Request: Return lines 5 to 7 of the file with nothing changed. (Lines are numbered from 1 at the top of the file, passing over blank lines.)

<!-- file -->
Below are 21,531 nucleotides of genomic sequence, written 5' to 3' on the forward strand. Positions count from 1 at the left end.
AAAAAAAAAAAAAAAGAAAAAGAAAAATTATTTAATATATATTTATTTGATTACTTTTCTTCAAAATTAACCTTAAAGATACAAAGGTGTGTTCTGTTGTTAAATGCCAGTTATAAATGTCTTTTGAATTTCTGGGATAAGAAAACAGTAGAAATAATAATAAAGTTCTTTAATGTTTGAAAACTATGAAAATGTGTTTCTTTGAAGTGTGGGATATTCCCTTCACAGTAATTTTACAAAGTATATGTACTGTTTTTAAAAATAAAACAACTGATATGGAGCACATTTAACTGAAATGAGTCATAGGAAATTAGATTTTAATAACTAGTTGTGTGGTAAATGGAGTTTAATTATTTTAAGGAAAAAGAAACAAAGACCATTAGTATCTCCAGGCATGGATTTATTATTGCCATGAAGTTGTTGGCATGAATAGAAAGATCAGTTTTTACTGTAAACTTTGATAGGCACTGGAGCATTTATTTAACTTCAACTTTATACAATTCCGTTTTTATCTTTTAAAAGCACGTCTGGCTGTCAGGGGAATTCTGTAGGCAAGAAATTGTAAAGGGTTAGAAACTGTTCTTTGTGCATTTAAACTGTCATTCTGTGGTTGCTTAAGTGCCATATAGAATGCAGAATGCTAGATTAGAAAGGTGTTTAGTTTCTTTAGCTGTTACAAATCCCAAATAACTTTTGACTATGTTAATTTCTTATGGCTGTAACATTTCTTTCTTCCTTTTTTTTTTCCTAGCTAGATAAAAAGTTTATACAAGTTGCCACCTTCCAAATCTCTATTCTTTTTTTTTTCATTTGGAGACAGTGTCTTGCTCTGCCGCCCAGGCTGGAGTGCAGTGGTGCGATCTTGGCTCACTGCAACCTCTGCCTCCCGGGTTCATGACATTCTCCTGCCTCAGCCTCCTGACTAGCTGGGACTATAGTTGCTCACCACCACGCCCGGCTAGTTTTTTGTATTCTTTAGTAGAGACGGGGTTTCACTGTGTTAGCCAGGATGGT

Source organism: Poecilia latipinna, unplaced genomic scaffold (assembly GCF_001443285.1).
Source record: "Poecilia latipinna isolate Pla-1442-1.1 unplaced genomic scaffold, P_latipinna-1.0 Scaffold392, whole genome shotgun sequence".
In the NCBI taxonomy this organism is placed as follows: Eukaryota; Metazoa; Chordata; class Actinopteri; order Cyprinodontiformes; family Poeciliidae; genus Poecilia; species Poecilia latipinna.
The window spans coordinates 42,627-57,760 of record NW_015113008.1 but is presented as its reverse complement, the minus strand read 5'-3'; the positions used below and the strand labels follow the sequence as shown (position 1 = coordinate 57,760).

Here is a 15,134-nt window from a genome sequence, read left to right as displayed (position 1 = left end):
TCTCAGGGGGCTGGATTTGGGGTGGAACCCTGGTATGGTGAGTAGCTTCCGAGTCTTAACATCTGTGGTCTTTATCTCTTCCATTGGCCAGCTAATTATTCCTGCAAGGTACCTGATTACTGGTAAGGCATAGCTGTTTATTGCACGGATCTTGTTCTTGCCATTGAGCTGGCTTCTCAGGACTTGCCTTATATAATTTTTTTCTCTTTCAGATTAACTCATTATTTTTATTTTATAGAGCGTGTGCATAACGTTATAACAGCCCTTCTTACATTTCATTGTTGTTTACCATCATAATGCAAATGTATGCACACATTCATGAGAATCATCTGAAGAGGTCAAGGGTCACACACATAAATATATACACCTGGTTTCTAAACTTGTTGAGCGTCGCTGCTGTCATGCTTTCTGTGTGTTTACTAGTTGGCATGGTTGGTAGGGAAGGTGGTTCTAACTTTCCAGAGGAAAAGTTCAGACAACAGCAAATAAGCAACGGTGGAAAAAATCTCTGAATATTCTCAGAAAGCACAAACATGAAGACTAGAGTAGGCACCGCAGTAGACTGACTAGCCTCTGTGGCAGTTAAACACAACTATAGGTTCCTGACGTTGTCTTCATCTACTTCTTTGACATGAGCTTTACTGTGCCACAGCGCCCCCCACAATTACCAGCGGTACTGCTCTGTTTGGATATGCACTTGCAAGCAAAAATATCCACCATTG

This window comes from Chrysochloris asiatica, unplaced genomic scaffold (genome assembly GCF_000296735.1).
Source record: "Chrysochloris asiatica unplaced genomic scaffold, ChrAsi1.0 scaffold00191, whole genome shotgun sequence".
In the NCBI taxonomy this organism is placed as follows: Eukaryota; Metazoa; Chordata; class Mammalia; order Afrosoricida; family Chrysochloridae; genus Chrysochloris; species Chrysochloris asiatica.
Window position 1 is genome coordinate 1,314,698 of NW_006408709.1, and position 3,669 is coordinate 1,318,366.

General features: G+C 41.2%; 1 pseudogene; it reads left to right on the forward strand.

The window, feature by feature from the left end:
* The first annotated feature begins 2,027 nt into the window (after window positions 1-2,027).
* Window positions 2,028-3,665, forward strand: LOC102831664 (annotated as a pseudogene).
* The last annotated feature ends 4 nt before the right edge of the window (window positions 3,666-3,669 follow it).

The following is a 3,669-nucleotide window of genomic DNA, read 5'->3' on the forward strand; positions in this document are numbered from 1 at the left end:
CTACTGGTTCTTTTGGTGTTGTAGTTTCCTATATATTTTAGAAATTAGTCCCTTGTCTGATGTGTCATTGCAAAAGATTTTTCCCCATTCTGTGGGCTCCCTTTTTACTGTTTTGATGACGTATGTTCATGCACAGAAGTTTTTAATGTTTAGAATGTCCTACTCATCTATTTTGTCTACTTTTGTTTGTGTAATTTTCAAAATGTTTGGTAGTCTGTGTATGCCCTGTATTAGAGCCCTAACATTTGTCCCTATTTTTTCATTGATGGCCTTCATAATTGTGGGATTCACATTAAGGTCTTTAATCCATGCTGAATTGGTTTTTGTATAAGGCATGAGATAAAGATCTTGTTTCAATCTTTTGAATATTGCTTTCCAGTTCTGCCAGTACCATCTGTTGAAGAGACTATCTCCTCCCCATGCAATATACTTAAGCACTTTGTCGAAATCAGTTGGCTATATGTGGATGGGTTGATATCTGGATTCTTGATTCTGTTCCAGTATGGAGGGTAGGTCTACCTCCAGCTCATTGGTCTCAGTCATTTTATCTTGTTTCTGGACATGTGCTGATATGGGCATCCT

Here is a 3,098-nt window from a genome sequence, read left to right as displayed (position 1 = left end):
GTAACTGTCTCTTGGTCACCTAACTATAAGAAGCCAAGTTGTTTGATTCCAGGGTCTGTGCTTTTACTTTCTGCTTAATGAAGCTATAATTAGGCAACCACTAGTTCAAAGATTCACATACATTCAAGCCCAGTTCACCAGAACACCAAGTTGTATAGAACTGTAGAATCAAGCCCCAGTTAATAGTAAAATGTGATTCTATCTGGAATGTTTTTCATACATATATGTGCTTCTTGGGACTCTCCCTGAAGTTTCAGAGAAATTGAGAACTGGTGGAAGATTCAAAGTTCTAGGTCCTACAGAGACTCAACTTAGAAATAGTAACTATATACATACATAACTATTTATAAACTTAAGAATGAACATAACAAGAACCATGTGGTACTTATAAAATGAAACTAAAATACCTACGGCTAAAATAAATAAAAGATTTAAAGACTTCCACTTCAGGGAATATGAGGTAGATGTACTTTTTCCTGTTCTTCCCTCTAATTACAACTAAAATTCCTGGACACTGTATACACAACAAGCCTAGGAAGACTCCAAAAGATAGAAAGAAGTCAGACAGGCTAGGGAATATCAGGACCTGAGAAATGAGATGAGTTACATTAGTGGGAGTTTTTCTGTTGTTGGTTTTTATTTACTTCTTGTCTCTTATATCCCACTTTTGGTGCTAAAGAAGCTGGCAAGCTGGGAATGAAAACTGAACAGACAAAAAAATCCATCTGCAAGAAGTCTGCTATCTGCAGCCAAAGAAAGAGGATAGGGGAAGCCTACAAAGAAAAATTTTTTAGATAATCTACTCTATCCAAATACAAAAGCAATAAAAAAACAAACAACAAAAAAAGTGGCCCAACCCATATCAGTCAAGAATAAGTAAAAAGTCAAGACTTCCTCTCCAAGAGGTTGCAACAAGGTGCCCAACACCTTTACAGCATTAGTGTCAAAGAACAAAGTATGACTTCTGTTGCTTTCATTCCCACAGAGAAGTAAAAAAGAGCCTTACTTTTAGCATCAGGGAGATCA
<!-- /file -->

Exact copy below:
In the NCBI taxonomy this organism is placed as follows: Eukaryota; Metazoa; Chordata; class Actinopteri; order Cyprinodontiformes; family Poeciliidae; genus Poecilia; species Poecilia latipinna.
The window spans coordinates 42,627-57,760 of record NW_015113008.1 but is presented as its reverse complement, the minus strand read 5'-3'; the positions used below and the strand labels follow the sequence as shown (position 1 = coordinate 57,760).

Here is a 15,134-nt window from a genome sequence, read left to right as displayed (position 1 = left end):